(Asked about the eBay promotions, a Google spokeswoman said company policy prohibits advertising “any part or component, whether finished or unfinished, that’s essential to or enhances the functionality of a gun.”)
A shortcoming of eBay’s policy is evident in its handling of a new category of products, introduced in response to SB 880, whose purpose is to allow owners of military-style semiautomatic rifles to make them legal by rendering them “featureless” under the letter of the law. These include fin-like grips that block the thumb from wrapping around, making a gun somewhat harder to handle; muzzle brakes that damp recoil without suppressing flash; and fixed stocks.
Although there’s not much data to draw from, Hunter, of the Brady Campaign, said there’s reason to think making semiautomatic rifles featureless via these modifications decreases their deadliness somewhat. “If you look at what we consider an assault rifle, the lethality of it, they’re really easy to shoot because they’re easy to hold, you can shoot a lot of bullets really quickly and you can reload them really quickly,” she said. Replacing pistol grips with fin grips and flash suppressors with muzzle brakes “makes it harder to fire them,” which is a step in the right direction if the goal is to decrease gun deaths.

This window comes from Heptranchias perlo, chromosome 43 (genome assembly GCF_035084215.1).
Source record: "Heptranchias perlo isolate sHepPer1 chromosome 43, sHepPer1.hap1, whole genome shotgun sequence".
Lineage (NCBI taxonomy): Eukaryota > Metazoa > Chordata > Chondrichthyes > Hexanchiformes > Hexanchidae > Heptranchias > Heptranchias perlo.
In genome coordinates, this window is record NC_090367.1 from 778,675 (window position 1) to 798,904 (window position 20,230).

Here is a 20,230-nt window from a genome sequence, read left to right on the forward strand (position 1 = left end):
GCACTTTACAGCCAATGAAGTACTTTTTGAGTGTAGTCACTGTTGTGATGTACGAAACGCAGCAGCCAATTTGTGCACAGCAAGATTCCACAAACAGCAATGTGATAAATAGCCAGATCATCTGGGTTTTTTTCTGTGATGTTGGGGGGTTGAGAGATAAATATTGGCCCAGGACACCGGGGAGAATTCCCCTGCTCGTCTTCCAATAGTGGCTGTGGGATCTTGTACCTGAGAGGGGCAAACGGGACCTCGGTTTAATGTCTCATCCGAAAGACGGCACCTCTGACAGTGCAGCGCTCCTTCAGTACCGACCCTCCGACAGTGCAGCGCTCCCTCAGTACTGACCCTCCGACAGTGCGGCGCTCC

EBay says featureless parts are against its rules, however. “In this case, since the item is designed to be used on assault weapons like an AR-15 to make them compliant under California law, it would also be prohibited under our policy,” a spokeswoman said. Listings for two such items disappeared after The Times inquired about them.
Yet more than two weeks after eBay clarified its policy to The Times, a search for the keyword “featureless” in the rifle category of eBay turned up 99 listings, including numerous fin and paddle grips, muzzle brakes and fixed stocks.
In other words, eBay banned selling some of the only gun products anti-gun activists would like to see available, but is doing little to enforce the ban. “That makes no sense to me,” said Oliva of the National Shooting Sports Foundation.
Like other big internet platforms, eBay employs a self-serve system that allows sellers to promote their listings against specific keywords, with a vast menu of keywords drawn from user searches. It’s a similar system to the one that allowed Facebook advertisers to target their ads to users interested in topics such as “How to burn Jews” and “Joseph Goebbels.” EBay’s spokesperson said the company regularly reviews the list of keywords against which sellers can buy promotion as well as the list eBay itself uses to troll for shoppers on Google.
Given the ambiguities inherent in defining assault weapons, the easiest way for eBay to crack down on the trade of assault rifle parts and accessories without devoting vastly more resources to oversight might be to get out of selling gun-related products altogether. As an advocate for sport shooters and an AR-15 owner himself, Oliva doesn’t want to see eBay do that. But he said a policy that goes beyond the requirements of the law while being all but unenforceable screams public relations more than public safety.
“We would refer to it as ‘corporate policy virtue signaling,’” he said. “They’re waving a big flag saying, ‘Look how holy I am.’”